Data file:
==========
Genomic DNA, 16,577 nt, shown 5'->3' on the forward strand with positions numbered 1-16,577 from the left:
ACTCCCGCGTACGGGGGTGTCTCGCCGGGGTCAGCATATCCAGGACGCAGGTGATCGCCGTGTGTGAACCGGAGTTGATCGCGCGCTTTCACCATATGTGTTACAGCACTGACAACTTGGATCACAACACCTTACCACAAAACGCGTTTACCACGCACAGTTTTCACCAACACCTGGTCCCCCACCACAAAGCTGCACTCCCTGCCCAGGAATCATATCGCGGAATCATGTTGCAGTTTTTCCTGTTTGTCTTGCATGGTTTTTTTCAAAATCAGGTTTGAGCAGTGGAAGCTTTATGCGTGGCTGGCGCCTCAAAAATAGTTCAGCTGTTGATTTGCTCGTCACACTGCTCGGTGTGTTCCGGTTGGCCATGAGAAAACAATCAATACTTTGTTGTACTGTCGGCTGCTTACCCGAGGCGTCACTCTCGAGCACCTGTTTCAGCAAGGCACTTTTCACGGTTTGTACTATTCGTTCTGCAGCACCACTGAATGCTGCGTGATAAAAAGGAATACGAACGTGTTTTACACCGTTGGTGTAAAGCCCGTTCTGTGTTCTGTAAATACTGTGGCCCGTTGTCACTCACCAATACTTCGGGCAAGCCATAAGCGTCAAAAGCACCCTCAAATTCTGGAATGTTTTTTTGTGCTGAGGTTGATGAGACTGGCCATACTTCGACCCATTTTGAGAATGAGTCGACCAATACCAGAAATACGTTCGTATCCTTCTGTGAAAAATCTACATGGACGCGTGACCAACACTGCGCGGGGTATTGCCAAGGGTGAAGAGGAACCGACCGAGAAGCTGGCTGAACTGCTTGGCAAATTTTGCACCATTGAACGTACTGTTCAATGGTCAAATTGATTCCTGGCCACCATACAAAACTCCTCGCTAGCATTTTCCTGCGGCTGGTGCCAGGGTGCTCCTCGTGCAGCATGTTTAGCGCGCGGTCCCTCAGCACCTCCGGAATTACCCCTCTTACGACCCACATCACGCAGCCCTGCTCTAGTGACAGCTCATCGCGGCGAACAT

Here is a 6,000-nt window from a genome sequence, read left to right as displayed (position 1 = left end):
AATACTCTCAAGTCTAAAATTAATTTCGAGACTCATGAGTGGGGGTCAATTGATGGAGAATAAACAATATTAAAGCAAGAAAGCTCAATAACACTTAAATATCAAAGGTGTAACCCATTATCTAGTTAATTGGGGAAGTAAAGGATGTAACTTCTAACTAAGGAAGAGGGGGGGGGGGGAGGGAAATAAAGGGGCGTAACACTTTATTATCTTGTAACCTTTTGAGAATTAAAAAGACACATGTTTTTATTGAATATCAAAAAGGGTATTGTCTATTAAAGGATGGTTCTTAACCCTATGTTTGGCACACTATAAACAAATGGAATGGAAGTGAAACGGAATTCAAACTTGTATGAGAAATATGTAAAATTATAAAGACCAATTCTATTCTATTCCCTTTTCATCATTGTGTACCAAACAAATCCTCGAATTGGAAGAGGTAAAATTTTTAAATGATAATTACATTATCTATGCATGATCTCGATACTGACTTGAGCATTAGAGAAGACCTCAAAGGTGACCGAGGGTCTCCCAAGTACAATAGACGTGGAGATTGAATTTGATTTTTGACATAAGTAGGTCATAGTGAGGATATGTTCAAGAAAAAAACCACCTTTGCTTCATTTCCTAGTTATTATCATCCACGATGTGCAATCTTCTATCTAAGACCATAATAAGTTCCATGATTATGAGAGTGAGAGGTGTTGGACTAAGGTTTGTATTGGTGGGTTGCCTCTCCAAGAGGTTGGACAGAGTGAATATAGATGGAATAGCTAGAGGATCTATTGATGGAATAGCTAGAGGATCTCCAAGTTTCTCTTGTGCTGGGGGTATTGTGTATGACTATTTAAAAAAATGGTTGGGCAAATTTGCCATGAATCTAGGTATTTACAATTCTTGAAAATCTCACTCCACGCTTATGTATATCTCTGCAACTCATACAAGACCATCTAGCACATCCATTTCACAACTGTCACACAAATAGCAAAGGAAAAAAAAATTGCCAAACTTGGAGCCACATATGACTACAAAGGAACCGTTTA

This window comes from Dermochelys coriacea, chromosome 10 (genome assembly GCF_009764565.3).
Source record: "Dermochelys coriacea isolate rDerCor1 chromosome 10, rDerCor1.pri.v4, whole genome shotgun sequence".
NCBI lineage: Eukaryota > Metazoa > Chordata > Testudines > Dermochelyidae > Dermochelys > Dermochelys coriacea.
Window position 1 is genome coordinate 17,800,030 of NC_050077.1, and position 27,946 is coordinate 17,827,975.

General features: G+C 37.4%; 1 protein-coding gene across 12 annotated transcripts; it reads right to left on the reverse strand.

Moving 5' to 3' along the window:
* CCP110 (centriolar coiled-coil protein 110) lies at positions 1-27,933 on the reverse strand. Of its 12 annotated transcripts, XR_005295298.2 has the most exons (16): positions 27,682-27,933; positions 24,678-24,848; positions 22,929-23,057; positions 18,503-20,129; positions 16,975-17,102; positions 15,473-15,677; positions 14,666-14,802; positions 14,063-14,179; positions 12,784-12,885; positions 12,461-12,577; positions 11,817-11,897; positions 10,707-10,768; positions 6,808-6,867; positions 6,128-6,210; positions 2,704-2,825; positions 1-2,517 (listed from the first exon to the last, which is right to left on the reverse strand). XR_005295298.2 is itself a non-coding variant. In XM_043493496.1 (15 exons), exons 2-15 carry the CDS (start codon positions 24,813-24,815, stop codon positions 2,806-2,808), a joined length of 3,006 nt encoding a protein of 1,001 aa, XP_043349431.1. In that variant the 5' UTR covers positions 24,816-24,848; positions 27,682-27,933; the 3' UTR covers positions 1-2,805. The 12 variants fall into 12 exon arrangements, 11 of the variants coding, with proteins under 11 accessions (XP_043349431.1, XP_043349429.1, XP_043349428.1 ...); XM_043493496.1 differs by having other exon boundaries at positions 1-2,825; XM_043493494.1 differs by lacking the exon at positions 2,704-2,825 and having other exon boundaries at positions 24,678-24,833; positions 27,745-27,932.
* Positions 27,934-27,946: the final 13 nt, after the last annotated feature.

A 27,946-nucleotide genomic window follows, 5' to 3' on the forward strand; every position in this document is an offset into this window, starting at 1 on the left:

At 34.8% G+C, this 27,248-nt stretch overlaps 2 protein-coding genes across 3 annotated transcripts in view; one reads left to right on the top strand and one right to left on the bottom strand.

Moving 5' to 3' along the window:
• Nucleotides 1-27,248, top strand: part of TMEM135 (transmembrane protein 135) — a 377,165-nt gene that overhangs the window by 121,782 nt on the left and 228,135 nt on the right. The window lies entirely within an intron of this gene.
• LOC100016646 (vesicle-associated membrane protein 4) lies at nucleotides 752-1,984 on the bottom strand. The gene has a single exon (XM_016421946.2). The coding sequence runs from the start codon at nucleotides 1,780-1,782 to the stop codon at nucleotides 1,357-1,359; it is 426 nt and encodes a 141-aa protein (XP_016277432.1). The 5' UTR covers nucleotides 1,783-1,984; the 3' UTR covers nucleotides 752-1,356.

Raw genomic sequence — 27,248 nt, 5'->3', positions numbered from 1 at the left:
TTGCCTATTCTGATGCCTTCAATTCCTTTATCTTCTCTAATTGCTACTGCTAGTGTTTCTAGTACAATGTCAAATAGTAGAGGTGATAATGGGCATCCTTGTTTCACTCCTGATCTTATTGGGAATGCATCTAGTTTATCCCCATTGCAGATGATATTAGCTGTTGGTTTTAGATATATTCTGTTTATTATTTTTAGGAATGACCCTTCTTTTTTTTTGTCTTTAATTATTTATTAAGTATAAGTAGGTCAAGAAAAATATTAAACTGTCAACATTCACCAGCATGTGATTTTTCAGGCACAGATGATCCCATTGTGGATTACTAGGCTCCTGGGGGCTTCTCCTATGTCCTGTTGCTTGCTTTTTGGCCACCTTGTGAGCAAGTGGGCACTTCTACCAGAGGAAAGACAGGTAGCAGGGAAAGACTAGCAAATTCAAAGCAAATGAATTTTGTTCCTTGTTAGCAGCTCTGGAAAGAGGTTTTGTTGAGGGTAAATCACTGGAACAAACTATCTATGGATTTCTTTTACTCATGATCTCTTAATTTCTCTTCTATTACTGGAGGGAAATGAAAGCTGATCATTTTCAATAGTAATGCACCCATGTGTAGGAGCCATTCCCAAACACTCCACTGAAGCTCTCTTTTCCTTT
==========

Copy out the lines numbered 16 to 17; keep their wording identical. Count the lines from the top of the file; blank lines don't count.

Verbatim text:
• Nucleotides 1-27,248, top strand: part of TMEM135 (transmembrane protein 135) — a 377,165-nt gene that overhangs the window by 121,782 nt on the left and 228,135 nt on the right. The window lies entirely within an intron of this gene.
• LOC100016646 (vesicle-associated membrane protein 4) lies at nucleotides 752-1,984 on the bottom strand. The gene has a single exon (XM_016421946.2). The coding sequence runs from the start codon at nucleotides 1,780-1,782 to the stop codon at nucleotides 1,357-1,359; it is 426 nt and encodes a 141-aa protein (XP_016277432.1). The 5' UTR covers nucleotides 1,783-1,984; the 3' UTR covers nucleotides 752-1,356.